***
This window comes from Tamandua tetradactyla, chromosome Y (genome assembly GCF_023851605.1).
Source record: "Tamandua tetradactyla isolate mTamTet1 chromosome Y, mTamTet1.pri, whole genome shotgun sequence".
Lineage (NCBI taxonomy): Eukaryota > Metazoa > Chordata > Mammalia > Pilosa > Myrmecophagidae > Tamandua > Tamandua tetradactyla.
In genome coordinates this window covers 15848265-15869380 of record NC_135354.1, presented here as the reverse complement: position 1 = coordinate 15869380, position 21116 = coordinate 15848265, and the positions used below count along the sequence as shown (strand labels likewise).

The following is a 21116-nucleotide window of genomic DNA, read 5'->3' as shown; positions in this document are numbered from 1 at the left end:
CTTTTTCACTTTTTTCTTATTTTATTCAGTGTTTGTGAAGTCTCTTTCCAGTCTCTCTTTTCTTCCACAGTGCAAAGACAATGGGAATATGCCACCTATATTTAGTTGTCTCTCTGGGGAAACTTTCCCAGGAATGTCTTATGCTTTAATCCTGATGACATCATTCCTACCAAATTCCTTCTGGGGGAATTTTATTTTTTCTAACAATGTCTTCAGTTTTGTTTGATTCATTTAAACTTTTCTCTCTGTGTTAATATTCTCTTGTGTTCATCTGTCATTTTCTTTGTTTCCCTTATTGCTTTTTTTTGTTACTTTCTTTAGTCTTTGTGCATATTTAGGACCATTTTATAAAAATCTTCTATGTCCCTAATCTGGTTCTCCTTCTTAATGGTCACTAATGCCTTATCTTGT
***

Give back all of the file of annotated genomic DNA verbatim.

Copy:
This window comes from Tamandua tetradactyla, chromosome Y (genome assembly GCF_023851605.1).
Source record: "Tamandua tetradactyla isolate mTamTet1 chromosome Y, mTamTet1.pri, whole genome shotgun sequence".
Lineage (NCBI taxonomy): Eukaryota > Metazoa > Chordata > Mammalia > Pilosa > Myrmecophagidae > Tamandua > Tamandua tetradactyla.
In genome coordinates this window covers 15848265-15869380 of record NC_135354.1, presented here as the reverse complement: position 1 = coordinate 15869380, position 21116 = coordinate 15848265, and the positions used below count along the sequence as shown (strand labels likewise).

The following is a 21116-nucleotide window of genomic DNA, read 5'->3' as shown; positions in this document are numbered from 1 at the left end:
CTTTTTCACTTTTTTCTTATTTTATTCAGTGTTTGTGAAGTCTCTTTCCAGTCTCTCTTTTCTTCCACAGTGCAAAGACAATGGGAATATGCCACCTATATTTAGTTGTCTCTCTGGGGAAACTTTCCCAGGAATGTCTTATGCTTTAATCCTGATGACATCATTCCTACCAAATTCCTTCTGGGGGAATTTTATTTTTTCTAACAATGTCTTCAGTTTTGTTTGATTCATTTAAACTTTTCTCTCTGTGTTAATATTCTCTTGTGTTCATCTGTCATTTTCTTTGTTTCCCTTATTGCTTTTTTTTGTTACTTTCTTTAGTCTTTGTGCATATTTAGGACCATTTTATAAAAATCTTCTATGTCCCTAATCTGGTTCTCCTTCTTAATGGTCACTAATGCCTTATCTTGT